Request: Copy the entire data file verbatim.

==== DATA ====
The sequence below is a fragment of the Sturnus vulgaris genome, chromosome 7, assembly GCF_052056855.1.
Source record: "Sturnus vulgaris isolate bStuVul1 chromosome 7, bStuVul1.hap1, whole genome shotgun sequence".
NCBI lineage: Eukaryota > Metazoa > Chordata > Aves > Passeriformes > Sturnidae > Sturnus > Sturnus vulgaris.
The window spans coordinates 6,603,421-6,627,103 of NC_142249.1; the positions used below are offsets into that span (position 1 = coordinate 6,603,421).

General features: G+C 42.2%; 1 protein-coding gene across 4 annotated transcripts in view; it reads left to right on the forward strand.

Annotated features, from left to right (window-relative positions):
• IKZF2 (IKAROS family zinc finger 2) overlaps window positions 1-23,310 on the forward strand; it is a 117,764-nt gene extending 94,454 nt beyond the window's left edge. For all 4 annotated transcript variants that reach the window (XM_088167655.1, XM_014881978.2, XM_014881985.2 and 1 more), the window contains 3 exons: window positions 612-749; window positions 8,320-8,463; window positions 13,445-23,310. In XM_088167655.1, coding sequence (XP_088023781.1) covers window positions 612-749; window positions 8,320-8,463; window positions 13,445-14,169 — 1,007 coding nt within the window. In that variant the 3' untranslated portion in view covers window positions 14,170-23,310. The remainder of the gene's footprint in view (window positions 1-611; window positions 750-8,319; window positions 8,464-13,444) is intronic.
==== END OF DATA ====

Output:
The sequence below is a fragment of the Sturnus vulgaris genome, chromosome 7, assembly GCF_052056855.1.
Source record: "Sturnus vulgaris isolate bStuVul1 chromosome 7, bStuVul1.hap1, whole genome shotgun sequence".
NCBI lineage: Eukaryota > Metazoa > Chordata > Aves > Passeriformes > Sturnidae > Sturnus > Sturnus vulgaris.
The window spans coordinates 6,603,421-6,627,103 of NC_142249.1; the positions used below are offsets into that span (position 1 = coordinate 6,603,421).

General features: G+C 42.2%; 1 protein-coding gene across 4 annotated transcripts in view; it reads left to right on the forward strand.

Annotated features, from left to right (window-relative positions):
• IKZF2 (IKAROS family zinc finger 2) overlaps window positions 1-23,310 on the forward strand; it is a 117,764-nt gene extending 94,454 nt beyond the window's left edge. For all 4 annotated transcript variants that reach the window (XM_088167655.1, XM_014881978.2, XM_014881985.2 and 1 more), the window contains 3 exons: window positions 612-749; window positions 8,320-8,463; window positions 13,445-23,310. In XM_088167655.1, coding sequence (XP_088023781.1) covers window positions 612-749; window positions 8,320-8,463; window positions 13,445-14,169 — 1,007 coding nt within the window. In that variant the 3' untranslated portion in view covers window positions 14,170-23,310. The remainder of the gene's footprint in view (window positions 1-611; window positions 750-8,319; window positions 8,464-13,444) is intronic.